If such an indifferent attitude towards State affairs prevails among youth, the State will have gloomy prospects for its future. We hope earnestly that youth will rise out of its present rihilistic torpor as soon as possible and engage in reconstruction, Giving full vent to its ability to participate in State affairs, with the same active power and spirit as show, at the front and in the factories during the war. Youth's efforts in these matters is the key to the rejuvenation of the Diet.
ITEM 2 The Election Law Reform to be Accompanied by the Reform of the peer's House Provincial Newspaper KAHOKU SHIMPO 11 Dec 45 Translator: NAGATANI K.
The gist of the Election Law Reform Bi11 now before the Diet is included in the following four points: (l) reduction of the voting age; (2) franchise for women; (3) restricted plural ballot system; (4) removal of all restra[illegible]ning legislation concerning election campaigns.
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EDITORIAL SERIES: 100 (Continued)
ITEM 2 (Continued)
Except for possible amendments to the latter two points the former two are expected to pass the Diet in the form originally drafted by the cabinet. In the event that the reduction of the voting age and women's suffrage are realized, the number of voters will become three times as large as in the preceding general election. This is surely the first great step of oar nation towards democracy, but at the same time it must be remembered that this is the very first step, and tha’s all.
There is a prevailing pessimism as to how many of the newly enfranchised voters will be sufficiently interested in politic's to exercise their voting rights. Especially in the case of women voters, it is generally predicted that only 50 per cent at best will participate in the coming general election. Of course, there are many causes for the lamentable indifference of women to politics; for example, there are the unspeakable difficulties in our daily life today, including poor knowledge of politics an the part of most Japanese women, but the fundamental cause lies in to fast that a single vote is too insignificant to directly influence the real lives of each voter. In other words the split existing between public life and exercising the vote accounts fundamentally for their indifference to the general election. Accordingly, the best way to prevent them from abstaining is to strengthen the power of the vote so as to affect directly the life of each voter.
Until the present there have been the so-called "four big drawbacks", hampering the realization of democracy as formally balloted by the MEIJI
Restoration of 1868. There are, the military groey, the Privy Council, the big policy makers, including the "elder statesmen", and the House of Peers: This is why the House of Representatives has been unable to take the leadership in politics in JAPAN. That is to say, in JAPAN politics has not reflected public opinion, and under these circumstances it is only natural that the general public should lose their interest in politics. In order to make the public concerned with politics, the House of Representatives must he the center of politics and to effect this, the above mentioned "four big drawbacks" should be abolished or thoroughly reformed. Now that the military group and high policy makers have ceased to exist, two face "two big drawbacks", the privy council and the House of Peers. It a reported that the Government intends to keep the Privy Cornell with some reform, and seems to have no intention of reforming the House of pears. We cannot welcome such a pasive attitude by the Government concerning these reforms. It is a great mistake for the Government to think that their problems are not connected with the Election Law. We hope the Government arrives at the solution to these problems as soon as possible.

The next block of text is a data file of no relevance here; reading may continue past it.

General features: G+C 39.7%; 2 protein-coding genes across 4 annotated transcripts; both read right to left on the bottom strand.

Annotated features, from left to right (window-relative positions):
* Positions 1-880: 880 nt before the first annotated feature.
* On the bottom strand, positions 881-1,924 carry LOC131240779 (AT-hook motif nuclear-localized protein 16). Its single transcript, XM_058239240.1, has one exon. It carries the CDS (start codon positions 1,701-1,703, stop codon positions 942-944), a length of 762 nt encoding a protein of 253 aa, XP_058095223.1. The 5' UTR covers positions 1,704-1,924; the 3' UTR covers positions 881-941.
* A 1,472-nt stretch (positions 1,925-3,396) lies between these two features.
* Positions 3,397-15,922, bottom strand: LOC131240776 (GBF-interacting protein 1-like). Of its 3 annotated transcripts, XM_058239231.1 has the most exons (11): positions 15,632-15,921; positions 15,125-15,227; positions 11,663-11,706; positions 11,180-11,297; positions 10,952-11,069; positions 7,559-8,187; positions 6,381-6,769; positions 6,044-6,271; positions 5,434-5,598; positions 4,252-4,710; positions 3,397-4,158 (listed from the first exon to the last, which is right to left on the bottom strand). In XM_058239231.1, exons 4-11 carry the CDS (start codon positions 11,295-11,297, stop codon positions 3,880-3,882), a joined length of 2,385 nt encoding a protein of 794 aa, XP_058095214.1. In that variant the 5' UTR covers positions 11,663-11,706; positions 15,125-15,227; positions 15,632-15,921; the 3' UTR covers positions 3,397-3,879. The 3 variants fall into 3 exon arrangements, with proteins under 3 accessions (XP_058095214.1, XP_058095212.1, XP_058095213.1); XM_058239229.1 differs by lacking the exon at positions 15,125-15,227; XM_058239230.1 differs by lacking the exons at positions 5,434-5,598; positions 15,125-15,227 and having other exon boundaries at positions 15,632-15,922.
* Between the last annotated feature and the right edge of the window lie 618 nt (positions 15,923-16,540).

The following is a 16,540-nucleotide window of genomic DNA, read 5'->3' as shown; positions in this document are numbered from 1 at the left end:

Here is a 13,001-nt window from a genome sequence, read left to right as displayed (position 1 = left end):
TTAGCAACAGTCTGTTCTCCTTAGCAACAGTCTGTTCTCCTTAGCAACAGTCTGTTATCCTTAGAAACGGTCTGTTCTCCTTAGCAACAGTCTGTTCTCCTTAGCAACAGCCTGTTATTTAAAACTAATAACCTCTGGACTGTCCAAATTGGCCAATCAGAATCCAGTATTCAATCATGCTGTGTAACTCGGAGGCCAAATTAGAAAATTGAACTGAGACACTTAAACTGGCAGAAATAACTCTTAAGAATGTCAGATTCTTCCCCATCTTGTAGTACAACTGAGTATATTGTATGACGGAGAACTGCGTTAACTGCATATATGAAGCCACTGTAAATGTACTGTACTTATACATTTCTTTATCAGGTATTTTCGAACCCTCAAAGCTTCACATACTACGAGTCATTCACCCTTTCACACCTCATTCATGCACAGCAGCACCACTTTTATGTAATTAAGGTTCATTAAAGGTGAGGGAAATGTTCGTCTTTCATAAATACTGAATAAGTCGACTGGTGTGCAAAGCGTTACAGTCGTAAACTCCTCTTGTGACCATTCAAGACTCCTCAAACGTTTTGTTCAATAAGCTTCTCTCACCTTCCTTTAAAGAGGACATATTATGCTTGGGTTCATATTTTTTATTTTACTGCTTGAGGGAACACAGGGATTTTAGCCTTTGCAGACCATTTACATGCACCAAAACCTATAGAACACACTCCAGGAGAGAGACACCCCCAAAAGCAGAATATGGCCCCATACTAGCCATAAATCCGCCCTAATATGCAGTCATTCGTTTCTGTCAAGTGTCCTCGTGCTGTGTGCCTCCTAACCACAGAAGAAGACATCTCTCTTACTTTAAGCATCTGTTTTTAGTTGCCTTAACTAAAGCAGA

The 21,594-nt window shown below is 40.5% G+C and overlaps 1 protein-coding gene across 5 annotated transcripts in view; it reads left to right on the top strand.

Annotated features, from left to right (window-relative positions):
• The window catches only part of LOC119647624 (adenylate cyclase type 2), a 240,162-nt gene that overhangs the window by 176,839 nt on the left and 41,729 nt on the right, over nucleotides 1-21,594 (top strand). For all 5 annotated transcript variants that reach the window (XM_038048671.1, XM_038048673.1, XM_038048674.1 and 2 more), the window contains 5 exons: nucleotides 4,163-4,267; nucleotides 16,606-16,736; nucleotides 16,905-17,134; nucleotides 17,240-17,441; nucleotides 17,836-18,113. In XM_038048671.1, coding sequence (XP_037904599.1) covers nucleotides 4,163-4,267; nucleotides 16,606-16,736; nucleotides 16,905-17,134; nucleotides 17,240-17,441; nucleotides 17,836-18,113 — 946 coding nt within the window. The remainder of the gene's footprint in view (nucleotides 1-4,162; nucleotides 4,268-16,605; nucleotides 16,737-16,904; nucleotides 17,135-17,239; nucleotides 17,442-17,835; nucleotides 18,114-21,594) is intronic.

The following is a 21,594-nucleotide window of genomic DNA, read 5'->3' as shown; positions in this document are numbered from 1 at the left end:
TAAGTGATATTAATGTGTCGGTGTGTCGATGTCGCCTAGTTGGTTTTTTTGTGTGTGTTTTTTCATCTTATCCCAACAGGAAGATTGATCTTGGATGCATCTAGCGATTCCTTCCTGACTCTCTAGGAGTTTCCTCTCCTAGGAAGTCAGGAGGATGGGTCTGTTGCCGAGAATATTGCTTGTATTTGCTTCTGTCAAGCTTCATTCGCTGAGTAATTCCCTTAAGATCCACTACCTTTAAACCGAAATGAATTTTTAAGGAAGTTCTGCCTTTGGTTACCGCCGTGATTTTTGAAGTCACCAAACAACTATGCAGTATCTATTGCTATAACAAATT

As for the Privy Council, We insist on its abolition. A cabinet alone is sufficient for advising the Throne. We insist that the House of Peers should, be reformed so as to represent those classes not sufficiently represented in the lower House, thus executing its supplementary function for the Jouse of Representatives.
ITEM 3 Coal Shortage and the Board of Coal TUKID SHIMBUN 12 Dec 45. Translator: KAWANABE M.
Full Translation:
In order to overcome the coal shortage, it was decided to set up the Board of Coal.
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EDITORIAL SERIES: 100 (Continued)
ITEM 3 (Continued)
Full Translation:
We all know coal in one of the most essential materials, next to food, and its shortage entails a. stoppage of its function as a necessity to production. It is presently an urgent necessity to increase the production of coal.
In this respect, it is a good idea to set up the Board of Coal to enforce a unified and powerful coal administration. We must net forget that the aim of this does nttdie in the establishment of the Board itself, but in the greater production of coal. In fact, however, while the authorities concerned are wasting much time in procedure and the like necessary to set up the Board, the situation has become so serious that the amount of coal distributed for railroads in January is cut in half. We already know that labor and materials are forming botllenecks to coal reduction.
Accordingly, counter-measures should have already been taken by the Government, and the counter-measures should not necessarily have been merely the establishment of such a Board. Though we do not oppose the establishment of the board of Coal, we admonish the Government for its tendency to lay stress on the means rather than the and. Don't put the cart before the horse!
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HomePress translations [Japan]. Editorial Series 0100, 1945-12-17.